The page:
Anyway, back to being positive, Thursday was a delight. The overnight storm resulted in a beautiful sunrise. The photo below is of a motorhome parked fifty metres from us.
Cynthia liked the photo so much, she wanted to show it to the motorhome’s owners. She knocked on their door, she was invited inside, and then she spent twenty minutes extracting as much information as she could from the French couple. Chloé and Romain Dubois live in their motorhome full time. They spend their winters along this relatively mild stretch of French coast, so know it very well indeed.
We are always searching for new places to visit, especially if they offer a decent place to stay for the night. Romain identified a number of possibilities for us, including a little visited but fully operational aire, close to a usually deserted beach at Cabanes de Fleury. After a brief “fleury” of activity, we were on our way there.
The clouds were spectacular all day. There were only four motorhomes on the expansive aire, but they outnumbered the people we saw on the beach. Mile after mile of creamy sand all to ourselves. Lovely.
Tasha and Florence enjoyed a run, Cynthia enjoyed a run, I enjoyed a run. We all had fun on a run in the sun and then, when our short legged dogs collapsed from exhaustion, I went for a walk on my own.
My route was around a completely deserted lagoon close to the beach. A narrow sandy path snaked through waist high clumps of coarse grass. Fishing nets bobbed under bright orange balloons strung in a line across the lagoon’s crystal clear water. I walked for an hour and a half and didn’t see another soul. France is a BIG country with plenty of space for those looking for a little peace and quiet.
The next day we were back in the real world. Jobs needed doing, and things needed fixing.
We have a 12v charger for my MacBook. It has two spare USB ports which we use for charging our iPhones and Cynthia’s iPad. There’s the usual 12v cigarette lighter socket on the Hymer’s dashboard and there’s another underneath the dining table which also doubles as my desk. We use our electronic devices regularly throughout the day. The 12v socket is very important. We found out just how important when it stopped working.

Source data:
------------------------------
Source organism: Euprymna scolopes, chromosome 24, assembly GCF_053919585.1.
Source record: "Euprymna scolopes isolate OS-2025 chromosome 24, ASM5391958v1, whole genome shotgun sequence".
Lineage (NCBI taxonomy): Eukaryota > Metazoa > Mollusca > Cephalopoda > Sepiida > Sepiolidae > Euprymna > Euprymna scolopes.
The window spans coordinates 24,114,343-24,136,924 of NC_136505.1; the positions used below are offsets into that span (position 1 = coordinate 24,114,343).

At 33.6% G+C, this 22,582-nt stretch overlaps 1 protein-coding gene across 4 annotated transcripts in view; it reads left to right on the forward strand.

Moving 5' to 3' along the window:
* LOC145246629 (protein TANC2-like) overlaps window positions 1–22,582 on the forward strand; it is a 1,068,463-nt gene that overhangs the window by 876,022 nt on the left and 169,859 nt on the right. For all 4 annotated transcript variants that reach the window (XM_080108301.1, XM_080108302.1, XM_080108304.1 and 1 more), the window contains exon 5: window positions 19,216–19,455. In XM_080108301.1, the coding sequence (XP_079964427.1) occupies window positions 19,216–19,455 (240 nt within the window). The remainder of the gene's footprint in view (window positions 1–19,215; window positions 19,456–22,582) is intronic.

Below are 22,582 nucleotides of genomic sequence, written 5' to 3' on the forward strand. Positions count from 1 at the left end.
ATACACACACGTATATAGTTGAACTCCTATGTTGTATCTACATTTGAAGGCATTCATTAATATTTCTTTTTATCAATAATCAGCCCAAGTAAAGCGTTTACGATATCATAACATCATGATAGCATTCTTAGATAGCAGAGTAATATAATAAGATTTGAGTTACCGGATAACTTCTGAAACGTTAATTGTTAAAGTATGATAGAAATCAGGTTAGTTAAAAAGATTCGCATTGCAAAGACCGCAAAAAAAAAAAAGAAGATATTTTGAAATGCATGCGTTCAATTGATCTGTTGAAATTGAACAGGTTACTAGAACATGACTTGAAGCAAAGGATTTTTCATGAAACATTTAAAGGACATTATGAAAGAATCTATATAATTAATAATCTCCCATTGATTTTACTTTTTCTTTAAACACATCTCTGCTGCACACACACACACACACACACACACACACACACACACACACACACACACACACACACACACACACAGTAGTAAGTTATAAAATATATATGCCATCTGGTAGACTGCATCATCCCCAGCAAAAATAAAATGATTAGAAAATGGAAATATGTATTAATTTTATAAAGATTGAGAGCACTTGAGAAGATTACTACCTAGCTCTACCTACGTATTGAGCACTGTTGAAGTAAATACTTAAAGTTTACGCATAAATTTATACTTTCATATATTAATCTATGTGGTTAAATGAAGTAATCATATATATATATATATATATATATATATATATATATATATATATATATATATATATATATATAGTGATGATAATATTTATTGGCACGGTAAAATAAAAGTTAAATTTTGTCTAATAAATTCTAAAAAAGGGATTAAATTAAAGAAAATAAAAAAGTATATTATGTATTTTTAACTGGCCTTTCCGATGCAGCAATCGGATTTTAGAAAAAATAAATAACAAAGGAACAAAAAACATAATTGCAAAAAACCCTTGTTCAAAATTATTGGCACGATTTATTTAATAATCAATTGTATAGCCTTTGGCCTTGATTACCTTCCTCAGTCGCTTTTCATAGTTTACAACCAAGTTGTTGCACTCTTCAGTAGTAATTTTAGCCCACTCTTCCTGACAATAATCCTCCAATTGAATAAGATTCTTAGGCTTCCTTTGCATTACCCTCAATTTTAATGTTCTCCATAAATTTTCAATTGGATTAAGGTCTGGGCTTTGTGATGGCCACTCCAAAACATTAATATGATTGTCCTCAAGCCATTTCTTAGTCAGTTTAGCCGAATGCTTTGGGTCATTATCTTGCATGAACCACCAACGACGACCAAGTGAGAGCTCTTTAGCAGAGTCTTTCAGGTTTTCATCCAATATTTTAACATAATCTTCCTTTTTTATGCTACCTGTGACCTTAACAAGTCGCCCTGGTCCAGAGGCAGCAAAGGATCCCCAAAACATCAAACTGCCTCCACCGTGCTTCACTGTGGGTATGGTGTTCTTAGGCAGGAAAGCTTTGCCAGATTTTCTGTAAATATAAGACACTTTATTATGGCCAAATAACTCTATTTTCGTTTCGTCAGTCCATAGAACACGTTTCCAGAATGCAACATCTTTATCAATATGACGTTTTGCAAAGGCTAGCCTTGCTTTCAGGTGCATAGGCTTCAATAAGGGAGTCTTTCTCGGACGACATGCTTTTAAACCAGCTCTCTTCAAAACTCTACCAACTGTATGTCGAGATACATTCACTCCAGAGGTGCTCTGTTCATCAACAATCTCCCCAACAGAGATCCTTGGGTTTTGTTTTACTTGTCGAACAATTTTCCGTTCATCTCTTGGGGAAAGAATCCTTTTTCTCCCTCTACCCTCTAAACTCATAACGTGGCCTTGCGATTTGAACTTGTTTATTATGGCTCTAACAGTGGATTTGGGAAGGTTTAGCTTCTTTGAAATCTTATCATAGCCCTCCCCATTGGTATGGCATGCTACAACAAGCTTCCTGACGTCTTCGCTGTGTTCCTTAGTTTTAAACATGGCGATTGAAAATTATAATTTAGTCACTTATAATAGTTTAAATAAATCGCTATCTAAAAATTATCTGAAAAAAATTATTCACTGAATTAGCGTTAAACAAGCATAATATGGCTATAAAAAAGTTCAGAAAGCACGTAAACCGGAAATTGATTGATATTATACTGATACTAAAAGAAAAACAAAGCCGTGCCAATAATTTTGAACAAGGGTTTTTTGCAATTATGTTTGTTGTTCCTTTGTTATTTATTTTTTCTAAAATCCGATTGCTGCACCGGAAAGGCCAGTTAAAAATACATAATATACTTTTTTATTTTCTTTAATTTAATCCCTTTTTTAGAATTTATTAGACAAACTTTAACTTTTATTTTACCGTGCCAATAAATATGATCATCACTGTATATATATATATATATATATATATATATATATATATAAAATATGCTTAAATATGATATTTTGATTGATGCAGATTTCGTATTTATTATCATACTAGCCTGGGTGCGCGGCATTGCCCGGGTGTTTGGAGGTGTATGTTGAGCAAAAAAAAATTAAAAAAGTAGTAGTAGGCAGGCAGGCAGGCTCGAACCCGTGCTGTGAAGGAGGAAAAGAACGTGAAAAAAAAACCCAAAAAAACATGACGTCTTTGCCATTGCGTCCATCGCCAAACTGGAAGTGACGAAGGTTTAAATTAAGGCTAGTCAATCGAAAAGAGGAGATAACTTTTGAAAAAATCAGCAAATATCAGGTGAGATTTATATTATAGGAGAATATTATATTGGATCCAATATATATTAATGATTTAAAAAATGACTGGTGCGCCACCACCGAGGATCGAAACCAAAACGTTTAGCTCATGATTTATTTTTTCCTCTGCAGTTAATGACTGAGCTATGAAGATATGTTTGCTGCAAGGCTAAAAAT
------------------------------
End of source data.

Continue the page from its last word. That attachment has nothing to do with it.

I made my usual half hearted attempt at DIY. I plugged another 12v charger into the faulty socket. It didn’t work. I plugged my MacBook charger into the dashboard cigarette lighter socket. It worked, but I couldn’t use it without the ignition turned on and the starter battery draining to a point when we would be unable to start the engine. I stuck my head into a cupboard beneath our dining table to check the back of the faulty socket. It wasn’t loose.
There was nothing more that I could do without taking things apart. I don’t like taking things apart. There’s usually a piece or two left over. The broken equipment normally ends up more broken than when I started.
Cynthia called Narbonne Accessories to book yet another appointment with our pet fitter. They managed to squeeze us in for an hour early next week. In the meantime, we had to find a way of charging our devices.
Fortunately I was able to find my MacBook 230v charger, so at least we could charge my MacBook from that, and our phones and Kindles through the MacBook’s two USB ports. The slight problem was that we couldn’t use the charger unless we had 230v power, which meant either finding a campsite with an electric hookup, or using our Honda suitcase generator.
We haven’t seen any campsites open at this time of the year. We wouldn’t want to pay their fees even if we could find one. That left the generator as our only option.
The Honda is relatively cheap to run, so the cost wasn’t an issue. We’ve had one or two complaints from fellow motorhome owners in the past about the noise, so that could have been a problem. It wasn’t because our aire was almost empty and we were parked on our own far away from our nearest neighbour.
We had to stay fairly close to Narbonne until our socket was repaired so we decided to stay at the Fleury aire. After all, it was fully operational, or so we thought.
With an almost full toilet cassette, I wandered over to the service point to check whether the water was free or charged for. It was neither. The water at the aire, like the water at so many aires along this section of the coast, had been turned off for the winter.
There were two more aires along the coast near Narbonne which we hadn’t yet tried, Narbonne Plage and Gruissan Plage. We drove towards Narbonne Plage stopping first at Fleury cemetery. The good news was that they had a working water supply. The bad news was that we couldn’t park close enough to use it.